BAIER: With that, let's bring in an expanded panel tonight. Fox News chief Washington James Rosen, Jason Riley, editorial board member of the Wall Street Journal, Julie Pace, White House correspondent for the Associated Press, and syndicated Charles Krauthammer.

James, you are also our resident historian, so select committees, what does this enable the house to do and what is different?

ROSEN: Dude --


ROSEN: It had to be done. It had to be done. It had to be done. Look, this is an important development. For the first time now in two years, we have this profound and multidimensional event in Benghazi. Kind of the tell-tale heart of the Obama presidency. And it is now going to be institutionalized as a story.

For the first time, there's going to be a centralized fact-finding body wielding subpoena power. And looks like the live screening testimony from key witnesses. And of course, there will be a concerted effort to de- legitimatize this committee. I mean, you will hear it continue described as the GOP controlled Benghazi committee. And unflattering comparisons will inevitably be made with the Senate Watergate committee which will be held up as some mythic body that was marked by judiciousness and bipartisanship. In fact, the Senate Watergate committee was a very partisan creature. There's every reason to believe this may be similar.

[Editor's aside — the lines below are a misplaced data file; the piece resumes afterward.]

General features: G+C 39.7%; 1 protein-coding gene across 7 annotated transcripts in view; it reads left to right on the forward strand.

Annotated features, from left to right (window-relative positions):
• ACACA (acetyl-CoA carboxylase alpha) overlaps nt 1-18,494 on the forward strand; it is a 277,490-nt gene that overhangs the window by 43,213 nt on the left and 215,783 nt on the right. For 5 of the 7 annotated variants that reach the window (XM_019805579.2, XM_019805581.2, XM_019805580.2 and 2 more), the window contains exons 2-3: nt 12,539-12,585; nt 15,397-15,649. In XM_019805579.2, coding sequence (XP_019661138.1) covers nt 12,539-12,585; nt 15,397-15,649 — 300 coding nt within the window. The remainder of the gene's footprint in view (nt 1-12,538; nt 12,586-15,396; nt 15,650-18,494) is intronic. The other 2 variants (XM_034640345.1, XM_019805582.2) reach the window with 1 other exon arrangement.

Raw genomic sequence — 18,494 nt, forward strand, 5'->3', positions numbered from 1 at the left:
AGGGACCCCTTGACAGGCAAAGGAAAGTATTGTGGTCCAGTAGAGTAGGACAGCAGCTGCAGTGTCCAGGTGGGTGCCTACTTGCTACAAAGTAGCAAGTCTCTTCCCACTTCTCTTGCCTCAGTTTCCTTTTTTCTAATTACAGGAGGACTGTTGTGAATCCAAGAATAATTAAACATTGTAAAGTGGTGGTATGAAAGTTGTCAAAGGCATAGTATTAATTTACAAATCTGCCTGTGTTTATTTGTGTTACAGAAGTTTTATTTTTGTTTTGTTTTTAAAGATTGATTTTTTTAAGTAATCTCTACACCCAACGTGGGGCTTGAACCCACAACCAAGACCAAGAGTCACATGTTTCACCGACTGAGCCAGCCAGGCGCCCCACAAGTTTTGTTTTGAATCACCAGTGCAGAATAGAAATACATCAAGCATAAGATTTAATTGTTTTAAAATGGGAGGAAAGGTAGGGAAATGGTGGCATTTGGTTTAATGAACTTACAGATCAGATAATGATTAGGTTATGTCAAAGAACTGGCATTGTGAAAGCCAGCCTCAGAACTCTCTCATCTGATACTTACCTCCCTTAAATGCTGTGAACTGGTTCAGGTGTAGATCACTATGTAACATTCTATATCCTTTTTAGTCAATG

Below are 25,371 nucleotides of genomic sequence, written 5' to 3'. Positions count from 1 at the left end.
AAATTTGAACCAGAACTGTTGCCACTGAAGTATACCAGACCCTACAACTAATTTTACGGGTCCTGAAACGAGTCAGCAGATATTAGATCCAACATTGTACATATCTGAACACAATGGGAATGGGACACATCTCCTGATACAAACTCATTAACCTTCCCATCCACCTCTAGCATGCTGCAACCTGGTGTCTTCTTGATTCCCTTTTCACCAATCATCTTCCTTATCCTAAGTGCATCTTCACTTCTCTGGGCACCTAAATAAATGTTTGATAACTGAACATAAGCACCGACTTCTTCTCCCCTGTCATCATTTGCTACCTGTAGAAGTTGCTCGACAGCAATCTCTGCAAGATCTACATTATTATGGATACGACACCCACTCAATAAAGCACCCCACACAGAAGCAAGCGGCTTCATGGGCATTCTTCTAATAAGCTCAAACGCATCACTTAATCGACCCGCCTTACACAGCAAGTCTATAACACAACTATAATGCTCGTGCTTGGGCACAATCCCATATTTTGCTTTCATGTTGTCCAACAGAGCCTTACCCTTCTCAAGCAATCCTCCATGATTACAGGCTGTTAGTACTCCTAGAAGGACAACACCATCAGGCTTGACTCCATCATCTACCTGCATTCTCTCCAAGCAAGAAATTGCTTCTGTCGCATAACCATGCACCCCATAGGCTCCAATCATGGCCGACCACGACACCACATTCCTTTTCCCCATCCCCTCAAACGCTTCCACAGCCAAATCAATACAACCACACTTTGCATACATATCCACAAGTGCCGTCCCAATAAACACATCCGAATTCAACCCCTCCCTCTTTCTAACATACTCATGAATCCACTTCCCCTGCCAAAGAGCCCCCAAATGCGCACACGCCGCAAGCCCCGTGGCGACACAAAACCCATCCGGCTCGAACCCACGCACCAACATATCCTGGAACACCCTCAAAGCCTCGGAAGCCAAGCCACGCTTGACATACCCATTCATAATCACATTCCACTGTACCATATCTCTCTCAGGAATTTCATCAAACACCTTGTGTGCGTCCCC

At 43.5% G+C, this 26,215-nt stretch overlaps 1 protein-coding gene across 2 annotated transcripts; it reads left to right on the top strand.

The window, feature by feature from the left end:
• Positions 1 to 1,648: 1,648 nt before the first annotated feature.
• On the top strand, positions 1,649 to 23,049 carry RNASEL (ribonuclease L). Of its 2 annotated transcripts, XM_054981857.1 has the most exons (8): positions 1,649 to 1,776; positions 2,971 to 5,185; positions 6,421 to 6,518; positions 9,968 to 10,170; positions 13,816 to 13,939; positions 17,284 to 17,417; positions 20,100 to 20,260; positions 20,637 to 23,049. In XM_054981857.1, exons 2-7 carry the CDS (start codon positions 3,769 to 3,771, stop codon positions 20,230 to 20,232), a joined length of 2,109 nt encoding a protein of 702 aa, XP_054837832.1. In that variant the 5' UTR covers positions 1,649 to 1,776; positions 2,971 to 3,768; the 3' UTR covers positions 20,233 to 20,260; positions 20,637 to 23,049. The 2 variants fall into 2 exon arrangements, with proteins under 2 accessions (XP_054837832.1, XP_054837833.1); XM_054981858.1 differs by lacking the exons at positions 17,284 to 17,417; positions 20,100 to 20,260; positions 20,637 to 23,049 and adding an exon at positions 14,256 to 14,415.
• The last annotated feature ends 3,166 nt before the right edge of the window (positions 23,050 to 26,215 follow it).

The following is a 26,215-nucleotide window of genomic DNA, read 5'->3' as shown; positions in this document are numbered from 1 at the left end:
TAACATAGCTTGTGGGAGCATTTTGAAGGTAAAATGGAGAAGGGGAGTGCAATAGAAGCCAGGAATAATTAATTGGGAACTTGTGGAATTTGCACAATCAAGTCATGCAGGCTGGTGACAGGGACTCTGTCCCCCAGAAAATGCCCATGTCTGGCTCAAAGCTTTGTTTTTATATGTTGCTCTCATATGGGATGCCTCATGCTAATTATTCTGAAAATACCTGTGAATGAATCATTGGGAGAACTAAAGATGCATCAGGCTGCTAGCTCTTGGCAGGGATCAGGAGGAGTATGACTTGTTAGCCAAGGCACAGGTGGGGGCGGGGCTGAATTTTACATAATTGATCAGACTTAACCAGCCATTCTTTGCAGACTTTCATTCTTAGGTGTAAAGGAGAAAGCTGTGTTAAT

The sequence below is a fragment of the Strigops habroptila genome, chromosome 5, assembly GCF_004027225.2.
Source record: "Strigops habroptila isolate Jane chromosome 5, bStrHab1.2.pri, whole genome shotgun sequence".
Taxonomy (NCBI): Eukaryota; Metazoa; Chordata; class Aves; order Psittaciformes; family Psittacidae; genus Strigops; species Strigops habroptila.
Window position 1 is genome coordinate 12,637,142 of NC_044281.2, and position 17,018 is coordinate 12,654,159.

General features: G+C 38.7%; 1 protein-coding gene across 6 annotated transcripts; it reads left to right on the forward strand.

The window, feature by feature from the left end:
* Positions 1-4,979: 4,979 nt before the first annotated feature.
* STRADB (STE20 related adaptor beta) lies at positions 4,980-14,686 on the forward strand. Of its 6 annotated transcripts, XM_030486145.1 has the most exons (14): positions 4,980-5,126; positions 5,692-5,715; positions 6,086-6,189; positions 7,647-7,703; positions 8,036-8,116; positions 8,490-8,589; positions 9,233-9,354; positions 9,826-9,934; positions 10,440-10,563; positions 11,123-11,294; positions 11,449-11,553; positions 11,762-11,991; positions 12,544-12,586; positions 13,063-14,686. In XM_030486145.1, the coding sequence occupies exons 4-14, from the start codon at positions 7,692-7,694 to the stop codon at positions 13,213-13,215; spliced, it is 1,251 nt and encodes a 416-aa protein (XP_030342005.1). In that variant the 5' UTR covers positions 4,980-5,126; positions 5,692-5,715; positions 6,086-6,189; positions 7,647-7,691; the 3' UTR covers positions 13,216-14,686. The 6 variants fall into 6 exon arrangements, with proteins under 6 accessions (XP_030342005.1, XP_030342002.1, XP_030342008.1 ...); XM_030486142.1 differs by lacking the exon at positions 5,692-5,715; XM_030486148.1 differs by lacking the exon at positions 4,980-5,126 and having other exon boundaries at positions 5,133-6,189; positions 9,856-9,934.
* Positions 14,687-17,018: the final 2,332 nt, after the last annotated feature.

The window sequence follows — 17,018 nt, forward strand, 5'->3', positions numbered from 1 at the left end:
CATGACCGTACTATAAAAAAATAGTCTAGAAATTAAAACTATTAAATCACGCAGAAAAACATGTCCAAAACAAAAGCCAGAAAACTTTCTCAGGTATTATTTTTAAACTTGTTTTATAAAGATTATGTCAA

But you know, Brit Hume who has been here in the capital since the early '70s, famously once said to me, and this tells you something about how hash tag this town has evolved. James nobody ever referred to the Senate Watergate committee as the Democrat controlled Senate Watergate committee. That kind of journalism didn't happen until 1980 when the Republicans retook the Senate at that time.